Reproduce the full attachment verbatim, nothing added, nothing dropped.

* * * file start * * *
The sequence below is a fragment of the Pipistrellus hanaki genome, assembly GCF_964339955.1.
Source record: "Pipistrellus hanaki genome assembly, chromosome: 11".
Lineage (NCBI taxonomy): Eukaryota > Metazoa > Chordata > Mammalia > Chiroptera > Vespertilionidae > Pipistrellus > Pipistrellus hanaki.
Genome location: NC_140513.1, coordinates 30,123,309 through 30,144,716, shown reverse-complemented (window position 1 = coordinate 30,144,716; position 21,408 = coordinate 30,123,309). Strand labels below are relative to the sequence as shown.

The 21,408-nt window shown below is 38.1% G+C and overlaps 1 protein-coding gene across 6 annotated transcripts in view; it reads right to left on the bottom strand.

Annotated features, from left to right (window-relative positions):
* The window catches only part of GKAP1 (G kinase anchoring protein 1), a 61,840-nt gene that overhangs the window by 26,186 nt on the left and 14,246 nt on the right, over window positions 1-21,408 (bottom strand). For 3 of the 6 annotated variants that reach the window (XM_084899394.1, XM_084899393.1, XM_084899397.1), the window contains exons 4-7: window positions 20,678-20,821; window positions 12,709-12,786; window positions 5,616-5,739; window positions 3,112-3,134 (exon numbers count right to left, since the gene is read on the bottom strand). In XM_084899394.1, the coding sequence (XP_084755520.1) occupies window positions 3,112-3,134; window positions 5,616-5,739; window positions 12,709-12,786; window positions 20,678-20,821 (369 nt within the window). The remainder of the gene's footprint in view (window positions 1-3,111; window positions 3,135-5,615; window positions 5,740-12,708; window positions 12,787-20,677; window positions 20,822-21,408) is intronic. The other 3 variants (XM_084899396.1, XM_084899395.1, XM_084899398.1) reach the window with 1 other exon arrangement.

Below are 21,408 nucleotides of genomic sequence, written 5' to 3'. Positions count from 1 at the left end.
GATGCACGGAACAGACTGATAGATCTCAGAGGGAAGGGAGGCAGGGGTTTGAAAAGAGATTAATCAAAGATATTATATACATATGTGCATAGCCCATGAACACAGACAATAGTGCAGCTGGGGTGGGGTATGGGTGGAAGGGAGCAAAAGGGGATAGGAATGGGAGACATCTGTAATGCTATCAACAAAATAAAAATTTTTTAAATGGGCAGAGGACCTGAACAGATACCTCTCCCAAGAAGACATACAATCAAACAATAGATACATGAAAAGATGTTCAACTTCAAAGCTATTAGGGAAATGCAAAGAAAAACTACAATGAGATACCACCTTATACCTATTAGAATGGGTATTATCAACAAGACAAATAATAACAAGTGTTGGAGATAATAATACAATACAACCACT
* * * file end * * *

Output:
The sequence below is a fragment of the Pipistrellus hanaki genome, assembly GCF_964339955.1.
Source record: "Pipistrellus hanaki genome assembly, chromosome: 11".
Lineage (NCBI taxonomy): Eukaryota > Metazoa > Chordata > Mammalia > Chiroptera > Vespertilionidae > Pipistrellus > Pipistrellus hanaki.
Genome location: NC_140513.1, coordinates 30,123,309 through 30,144,716, shown reverse-complemented (window position 1 = coordinate 30,144,716; position 21,408 = coordinate 30,123,309). Strand labels below are relative to the sequence as shown.

The 21,408-nt window shown below is 38.1% G+C and overlaps 1 protein-coding gene across 6 annotated transcripts in view; it reads right to left on the bottom strand.

Annotated features, from left to right (window-relative positions):
* The window catches only part of GKAP1 (G kinase anchoring protein 1), a 61,840-nt gene that overhangs the window by 26,186 nt on the left and 14,246 nt on the right, over window positions 1-21,408 (bottom strand). For 3 of the 6 annotated variants that reach the window (XM_084899394.1, XM_084899393.1, XM_084899397.1), the window contains exons 4-7: window positions 20,678-20,821; window positions 12,709-12,786; window positions 5,616-5,739; window positions 3,112-3,134 (exon numbers count right to left, since the gene is read on the bottom strand). In XM_084899394.1, the coding sequence (XP_084755520.1) occupies window positions 3,112-3,134; window positions 5,616-5,739; window positions 12,709-12,786; window positions 20,678-20,821 (369 nt within the window). The remainder of the gene's footprint in view (window positions 1-3,111; window positions 3,135-5,615; window positions 5,740-12,708; window positions 12,787-20,677; window positions 20,822-21,408) is intronic. The other 3 variants (XM_084899396.1, XM_084899395.1, XM_084899398.1) reach the window with 1 other exon arrangement.

Below are 21,408 nucleotides of genomic sequence, written 5' to 3'. Positions count from 1 at the left end.
GATGCACGGAACAGACTGATAGATCTCAGAGGGAAGGGAGGCAGGGGTTTGAAAAGAGATTAATCAAAGATATTATATACATATGTGCATAGCCCATGAACACAGACAATAGTGCAGCTGGGGTGGGGTATGGGTGGAAGGGAGCAAAAGGGGATAGGAATGGGAGACATCTGTAATGCTATCAACAAAATAAAAATTTTTTAAATGGGCAGAGGACCTGAACAGATACCTCTCCCAAGAAGACATACAATCAAACAATAGATACATGAAAAGATGTTCAACTTCAAAGCTATTAGGGAAATGCAAAGAAAAACTACAATGAGATACCACCTTATACCTATTAGAATGGGTATTATCAACAAGACAAATAATAACAAGTGTTGGAGATAATAATACAATACAACCACT